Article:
The Firefighter Fitness Pentagon: Part 3 – Muscular Strength and Endurance

Rod Hammer discusses how increasing muscular fitness will allow you to perform fire suppression activities better and reduce on-the-job injuries.


Everything you do during fire suppression requires muscle activity. Whether you are pushing, pulling, lifting, bending, holding, carrying or even just standing, your muscles are active. It is because of this activity that you are able to function on the fireground. Each task you...


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2. During a one-minute rest period, have the firefighter stretch the muscle group.

3. After the rest period, the firefighter presses 60% to 80% of the expected 1 RM weight three to five times.

4. Next, increase the weight conservatively and have the firefighter attempt his 1 RM lift. This will be the most weight the firefighter thinks he can lift. If successful, the firefighter will rest three to five minutes before attempting the next weight increment. Follow this procedure until the firefighter fails to complete the lift.

Obviously, a larger person should be able to lift more than a smaller person. To include this consideration, we factor in body weight. This is known as relative strength. To determine your relative strength, divide your 1 RM by your body weight. According to the Cooper Institute for Aerobics Research, above-average males age 20-29 should have a relative strength of 1.22, age 30-39 should be 1.04 and those 40 -49 should have a relative strength of 0.93. Above-average females 20-39 should have a relative strength above 0.42, those age 40-49 should be above 0.38.

Muscular endurance is measured by performing as many repetitions as possible with a given weight. The YMCA bench press test works well to measure this. To conduct this test, male firefighters will use an 80-pound barbell and female firefighters will use a 35-pound barbell:

2. With the firefighter lying in the standard chest press position, instruct him to press the weight to the cadence of the metronome. Each time the metronome clicks, the firefighter should have his arms extended. Advise him to go slower if he is pressing faster or more often than the cadence.

3. Count the number of complete repetitions the firefighter is able to press while still maintaining the cadence. If he slows down or is unable to continue, he must stop. You should spot the bar and be prepared to take it from the firefighter’s hands as soon as he is finished.

According to the YMCA protocol, above-average males age 18-25 should be able to press 30 repetitions, males 26 35 should be able to press 26 repetitions and males 36-45 should be able to press 24 repetitions. Above-average females age 18-25 should be able to press 28 repetitions, females 26-35 should be able to press 25 repetitions and females age 36-45 should be able to press 21 repetitions. Measuring strength and endurance of the chest muscles is only an indicator of overall strength. Obviously, all major muscle groups must be exercised to properly strengthen the body to work in extreme environments.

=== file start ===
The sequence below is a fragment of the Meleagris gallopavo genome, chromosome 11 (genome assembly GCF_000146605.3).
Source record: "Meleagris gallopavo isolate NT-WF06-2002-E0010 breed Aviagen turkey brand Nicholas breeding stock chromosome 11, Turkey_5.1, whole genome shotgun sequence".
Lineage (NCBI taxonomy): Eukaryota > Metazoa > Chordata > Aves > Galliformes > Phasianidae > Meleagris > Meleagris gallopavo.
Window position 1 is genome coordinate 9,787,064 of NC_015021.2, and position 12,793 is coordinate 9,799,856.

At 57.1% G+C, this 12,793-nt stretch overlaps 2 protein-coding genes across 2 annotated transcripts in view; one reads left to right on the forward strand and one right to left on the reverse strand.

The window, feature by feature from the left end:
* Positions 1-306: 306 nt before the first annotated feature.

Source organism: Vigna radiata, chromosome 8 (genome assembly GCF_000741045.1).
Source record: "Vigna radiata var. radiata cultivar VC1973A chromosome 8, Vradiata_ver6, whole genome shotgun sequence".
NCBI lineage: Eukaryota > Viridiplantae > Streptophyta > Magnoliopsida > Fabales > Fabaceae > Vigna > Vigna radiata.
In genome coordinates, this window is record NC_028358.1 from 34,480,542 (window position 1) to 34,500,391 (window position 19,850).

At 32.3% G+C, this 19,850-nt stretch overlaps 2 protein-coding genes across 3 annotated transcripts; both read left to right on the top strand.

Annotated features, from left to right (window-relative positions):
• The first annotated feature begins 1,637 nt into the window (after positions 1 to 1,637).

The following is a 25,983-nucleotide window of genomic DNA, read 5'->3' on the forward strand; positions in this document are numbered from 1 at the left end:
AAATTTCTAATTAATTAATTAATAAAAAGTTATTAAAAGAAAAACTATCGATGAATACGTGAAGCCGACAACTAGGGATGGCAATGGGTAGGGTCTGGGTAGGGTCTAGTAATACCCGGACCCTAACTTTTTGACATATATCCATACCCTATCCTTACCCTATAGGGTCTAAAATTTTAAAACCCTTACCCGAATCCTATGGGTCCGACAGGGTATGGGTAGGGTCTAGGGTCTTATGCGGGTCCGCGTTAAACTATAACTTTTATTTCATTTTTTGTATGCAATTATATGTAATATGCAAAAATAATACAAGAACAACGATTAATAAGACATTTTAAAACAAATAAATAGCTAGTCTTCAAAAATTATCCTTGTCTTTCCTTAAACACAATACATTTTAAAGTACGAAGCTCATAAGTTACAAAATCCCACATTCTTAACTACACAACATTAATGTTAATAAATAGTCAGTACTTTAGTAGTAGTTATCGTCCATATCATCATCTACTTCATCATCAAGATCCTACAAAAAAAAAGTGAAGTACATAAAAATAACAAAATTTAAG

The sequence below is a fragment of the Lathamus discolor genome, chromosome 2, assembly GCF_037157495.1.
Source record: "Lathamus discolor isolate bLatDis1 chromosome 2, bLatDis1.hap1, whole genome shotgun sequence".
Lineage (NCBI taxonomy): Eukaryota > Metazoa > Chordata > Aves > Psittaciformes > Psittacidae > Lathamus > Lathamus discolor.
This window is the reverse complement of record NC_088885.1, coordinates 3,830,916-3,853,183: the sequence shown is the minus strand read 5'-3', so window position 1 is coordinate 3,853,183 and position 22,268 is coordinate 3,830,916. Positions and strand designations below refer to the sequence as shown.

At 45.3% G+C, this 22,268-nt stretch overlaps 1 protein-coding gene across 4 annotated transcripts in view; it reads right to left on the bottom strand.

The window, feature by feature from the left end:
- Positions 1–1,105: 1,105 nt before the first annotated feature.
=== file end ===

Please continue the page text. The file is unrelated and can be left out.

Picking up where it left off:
Training. There are nearly as many strength training methods as there are people to promote them. Go to any bookstore and you will find a shelf full of books telling you how to get a body just like Arnold Schwarze-negger’s. That’s fine if your goal is to look like that. I would recommend a more practical approach. As I said in the beginning, muscular strength and endurance is critical to fight fires. Therefore, you should look for a program that will promote strength and endurance needed for fighting fires. The number-one goal should be functional fitness, not muscle size.

Functional fitness describes the theory that you train to perform the tasks that you will encounter. I don’t ever remember lying on my back at a fire and pressing 120 pounds (although I’m sure someone out there has.) On the other hand, I have pulled, dragged and carried more things than I can count. I have dragged charged hose and tossed furniture out of homes, carried and hoisted ladders and have even thrown bales of hay. I have chased fire in walls, pulling lathe and plaster, until I almost threw up, but I have never had to perform a chest press. What I am getting at is this: traditional strength training exercises are good. In fact, they are great if you are trying to focus on specific muscles, but more general training that reflects the motion of activities on the fireground is a better use of your time.

According to National Fire Protection Association (NFPA) Standard 1583, we should exercise using the following movement patterns each time we strength train: